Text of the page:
Jesus repeats his command to Peter three times. Feed my lambs. Tend my sheep. Feed my sheep. Peter receives a responsibility but not a superior role. The flock belongs to Jesus. Peter’s duty is to keep the sheep in the love that Jesus taught them, the love Jesus demonstrated in laying down his life for his friends.

Jesus’ last words to Peter are “Follow me.” The only way Peter can follow the risen Jesus is to follow his ways of love and care for Jesus’ flock. By the time John writes the fourth gospel, Peter has been dead for several decades, martyred in A.D. 64. Hearers of the gospel know that Peter lived out his answer to Jesus’ question.

What needs does a community of believers have? What tending, what nourishing does a community need?


If you enjoy this Gospel Reflection, please visit the Sunday By Sunday page to order a subscription or to view sample issues. Start a small bible study. Be a leader.

Celebrate Easter!

26 Apr

Visit goodgroundpress.com to print these pages of Easter prayers and reflections. Treat yourself and those you love to all seven weeks of Easter. Carry the prayer mantra in your pocket or purse to keep your heart happy and at peace.

 

Gospel Reflection for April 28, 2019, 2nd Sunday of Easter

25 Apr

Sunday Readings: Acts 5.12-16; Revelation 1.9-11, 12-13, 17-19; John 20.19-31

“Even though the disciples had locked the doors of the place where they were for fear of the Jews, Jesus came and stood before them.…He breathed on them and said, “Receive the Holy Spirit. If you forgive people’s sins, they are forgiven them. If you hold them fast, they are held fast.” – John 20.19, 20-21

On Easter evening the risen Jesus breathes the creative, living Spirit of God upon the community of disciples locked in fear. Jesus’ gift of the Spirit empowers the disciples to become a reconciling community that forgives sins. The bible translation Catholic hear at Mass has Jesus add, “And whose sins you retain are retained.” This translation aligns Jesus’ words with those in Matthew’s gospel when he gives Peter the keys to the kingdom of heaven (16.10).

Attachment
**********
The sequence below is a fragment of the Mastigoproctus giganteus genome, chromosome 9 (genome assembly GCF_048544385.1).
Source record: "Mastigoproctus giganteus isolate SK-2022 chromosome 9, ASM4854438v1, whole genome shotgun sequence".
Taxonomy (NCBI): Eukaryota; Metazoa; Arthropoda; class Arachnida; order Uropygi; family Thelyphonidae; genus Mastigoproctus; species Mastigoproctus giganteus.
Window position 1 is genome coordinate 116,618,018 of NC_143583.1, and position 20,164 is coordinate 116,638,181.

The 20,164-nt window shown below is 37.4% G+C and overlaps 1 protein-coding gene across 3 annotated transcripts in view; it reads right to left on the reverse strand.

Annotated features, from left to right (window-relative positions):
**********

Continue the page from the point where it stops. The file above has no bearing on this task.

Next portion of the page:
Bible scholar Sandra Schneider observes that the Greek word translated retained or bound more commonly means to hold fast, to embrace. She argues that Jesus is charging the community to hold fast the people they forgive. As a reconciling community, they are to embrace and support those they forgive, not to hold them bound to their sins. This is our call in continuing Jesus’ mission—to be the face of forgiveness and mercy among those in our lives.

Jesus entrusts us to one another’s care. We can strengthen bonds among us, and we can shred relationships. We can remember wrongs that have been righted. We can exclude those who trouble and test us. In his gift of peace to the original disciples, Jesus insists that they have the power to build and hold together as a community.